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There has always been a need for a domestic risk-free reference rate (RFR). First, it can now be used as an alternative benchmark in any emergency situation, such as if there is a discontinuation of a major benchmark index, following the enactment of the “Act on the Management of Financial Benchmarks in South Korea,” hereinafter referred to as the Financial Benchmark Act. Second, it can now replace the existing ask price-based interest rate in keeping with global benchmark rate reform trends. Third, it enhances consistency with global standards.

(Financial Benchmark Act) In November 2019, the government enacted the Financial Benchmark Act (which took effect in November 2020) to ensure that the benchmark rate calculated domestically could be used in the EU. In accordance with the Act, domestic financial benchmark users can use the RFR as an alternative index to brace for the discontinuation of major indexes.

(Replacement of the Ask Price-Based Interest Rate) Since the LIBOR scandal in 2012, the basic direction of global benchmark rate reform has been toward the use of benchmark rates based on actual transactions, rather than on ask prices, in order to enhance the reliability and transparency of the indexes. Domestically, there has also been a need to replace the benchmark rates that are based on ask prices, whose price discovery function has been weakened due to declines in the volume of issuances and transactions.

(Enhancing Consistency with International Standards) After the discontinuation of the LIBOR across international financial markets, an RFR that has been developed by major countries, including the U.S., the U.K., and the euro area, is highly likely to be used as the reference rate. On top of this, foreign investors are highly likely to require the use of a domestic RFR as a Korean won index in their transactions with domestic financial companies.


The candidates for the RFR included the overnight call and the overnight repo rates. 

The call rate is the interest rate at which financial institutions can borrow or lend short-term (overnight) uncollateralized funds to adjust temporary deficits or excesses of funds. The main participants include banks, securities companies, and asset management companies. Securities companies and asset management companies can only operate as borrowers and lenders, respectively. 

The repo rate is the interest rate at which transaction counterparties agree to buy or sell the securities back at certain prices at a future point in time or on a date notified by a counterparty. Unlike the call rate, repo transactions involve collateral, including government bonds and other prime bonds. Borrowers are mostly non-bank financial institutions, such as securities and asset management companies.

The Working Group broke down the call and repo rates by borrower and collateral type, and closely examined them in order to assess their credentials.

After a series of discussions and votes by the Working Group’s Market Participants Group, and in consideration of the risk-freeness, underlying market conditions and global consistency, the call rate on borrowings by banks and Korea Securities Finance Corporation (KSFC) and the repo rate on government bonds and Monetary Stabilization Bonds were selected as the final candidates.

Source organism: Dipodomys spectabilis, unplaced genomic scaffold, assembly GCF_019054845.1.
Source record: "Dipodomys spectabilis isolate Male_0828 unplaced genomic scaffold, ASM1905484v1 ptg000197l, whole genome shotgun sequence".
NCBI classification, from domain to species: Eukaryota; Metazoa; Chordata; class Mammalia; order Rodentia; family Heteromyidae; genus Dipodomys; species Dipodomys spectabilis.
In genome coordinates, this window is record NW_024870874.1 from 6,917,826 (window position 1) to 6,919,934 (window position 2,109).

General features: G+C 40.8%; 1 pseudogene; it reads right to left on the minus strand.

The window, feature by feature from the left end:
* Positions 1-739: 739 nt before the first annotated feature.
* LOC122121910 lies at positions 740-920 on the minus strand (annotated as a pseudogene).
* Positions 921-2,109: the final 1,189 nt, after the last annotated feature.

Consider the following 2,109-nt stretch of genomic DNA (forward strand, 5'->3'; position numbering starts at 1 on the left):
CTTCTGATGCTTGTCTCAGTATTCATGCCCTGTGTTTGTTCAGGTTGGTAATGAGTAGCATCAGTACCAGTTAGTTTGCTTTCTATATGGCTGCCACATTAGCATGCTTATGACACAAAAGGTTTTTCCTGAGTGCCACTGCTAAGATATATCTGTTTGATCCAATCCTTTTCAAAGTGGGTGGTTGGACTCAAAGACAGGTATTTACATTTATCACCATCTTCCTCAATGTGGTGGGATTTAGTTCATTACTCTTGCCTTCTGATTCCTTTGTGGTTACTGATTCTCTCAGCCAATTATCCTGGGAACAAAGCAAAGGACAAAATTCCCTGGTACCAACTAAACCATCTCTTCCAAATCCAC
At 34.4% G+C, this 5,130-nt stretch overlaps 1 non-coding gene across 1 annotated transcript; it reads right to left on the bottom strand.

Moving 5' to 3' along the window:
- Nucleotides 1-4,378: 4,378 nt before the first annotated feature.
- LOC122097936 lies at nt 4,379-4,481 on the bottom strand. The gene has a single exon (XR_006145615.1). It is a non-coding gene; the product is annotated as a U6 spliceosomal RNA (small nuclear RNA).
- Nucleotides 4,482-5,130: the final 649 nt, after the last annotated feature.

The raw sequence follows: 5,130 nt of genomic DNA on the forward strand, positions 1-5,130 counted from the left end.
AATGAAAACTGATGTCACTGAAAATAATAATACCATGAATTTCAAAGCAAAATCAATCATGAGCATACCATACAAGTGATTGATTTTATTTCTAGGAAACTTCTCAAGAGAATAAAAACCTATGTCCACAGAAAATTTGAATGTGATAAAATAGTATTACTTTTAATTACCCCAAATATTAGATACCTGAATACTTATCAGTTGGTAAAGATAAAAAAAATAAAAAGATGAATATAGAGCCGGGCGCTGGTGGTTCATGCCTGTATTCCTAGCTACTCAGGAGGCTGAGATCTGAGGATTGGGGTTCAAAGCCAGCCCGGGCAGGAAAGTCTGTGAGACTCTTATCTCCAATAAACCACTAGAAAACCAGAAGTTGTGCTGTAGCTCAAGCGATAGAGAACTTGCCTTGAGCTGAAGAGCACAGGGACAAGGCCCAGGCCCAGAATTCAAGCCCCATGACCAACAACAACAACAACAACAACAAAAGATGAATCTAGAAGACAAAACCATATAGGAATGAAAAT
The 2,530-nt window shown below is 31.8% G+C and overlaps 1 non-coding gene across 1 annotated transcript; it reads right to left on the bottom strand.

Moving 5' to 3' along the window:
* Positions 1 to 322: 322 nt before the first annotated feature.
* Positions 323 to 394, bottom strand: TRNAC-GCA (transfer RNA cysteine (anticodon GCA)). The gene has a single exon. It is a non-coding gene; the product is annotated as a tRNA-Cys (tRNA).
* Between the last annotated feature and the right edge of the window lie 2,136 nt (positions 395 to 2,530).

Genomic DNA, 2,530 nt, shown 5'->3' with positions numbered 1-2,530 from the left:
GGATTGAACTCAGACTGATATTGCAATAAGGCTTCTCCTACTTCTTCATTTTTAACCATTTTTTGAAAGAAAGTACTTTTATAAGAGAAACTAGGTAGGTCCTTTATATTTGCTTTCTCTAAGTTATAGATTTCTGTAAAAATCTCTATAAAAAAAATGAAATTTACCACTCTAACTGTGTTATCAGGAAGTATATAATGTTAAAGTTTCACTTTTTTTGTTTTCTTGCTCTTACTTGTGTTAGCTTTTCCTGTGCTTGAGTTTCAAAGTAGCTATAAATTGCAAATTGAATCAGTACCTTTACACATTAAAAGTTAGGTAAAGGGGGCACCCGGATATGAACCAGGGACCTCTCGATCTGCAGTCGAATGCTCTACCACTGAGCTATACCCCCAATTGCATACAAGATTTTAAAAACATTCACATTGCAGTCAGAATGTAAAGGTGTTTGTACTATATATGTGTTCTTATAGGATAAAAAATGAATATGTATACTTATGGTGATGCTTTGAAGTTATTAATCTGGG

The overnight repo rate was selected as the RFR based on the Market Participants Group’s consideration of the abundant liquidity and financing conditions for financial institutions in the repo market, and its usability in the derivatives market. 


A risk-free reference rate (RFR) should reflect average funding conditions in financial markets, while excluding credit risks at individual financial firms.

The Bank of Korea Base Rate is determined by the Monetary Policy Board when conducting monetary policy, not by any supply or demand for funding in financial markets. Also, they don’t change in accordance with daily financial market conditions. 

Korea Treasury Bond (KTB) yields were eligible to be RFR candidates because there are almost no credit risks to KTB yields. However, since they could change depending on the government’s supply and demand conditions, it is possible that they could not reflect actual funding conditions in the markets. Moreover, if financial market unrest were to grow, market rates would increase, but treasury bond yields could fall due to the appetite for safe assets. Therefore, not even major economies considered policy rates or treasury yields as potential RFR candidates.


The Working Group on Developing an Alternative Benchmark Rate (the Working Group), as part of the Reference Rate Reform Task Force, began work in July 2019 with the objective of developing an RFR applicable to domestic Korean won-denominated transactions. The Working Group consisted of a range of policy authorities, including the Bank of Korea, the Financial Services Commission, and the Financial Supervisory Service, as well as related organizations (associations and the KSD), private financial institutions (banks, securities companies, and asset management companies), and an expert advisory group (the Korea Institute of Finance, the Korea Capital Market Institute, and the Korea Exchange). 


The KOFR can be used as a reference rate for future contracts of, for example, interest rate swaps and floating rate notes. Also, it is hoped that the rate will serve as a fallback rate in times of emergency, such as during any discontinuation of the CD rate.


The KSD, which provides securities settlement and OTC-repo repurchase services, was designated as the organization responsible for calculating the RFR, in recognition of its capacity to build a highly credible calculation and its disclosure system, through the cross-checking of transaction data and settlement data of OTC repo transactions.

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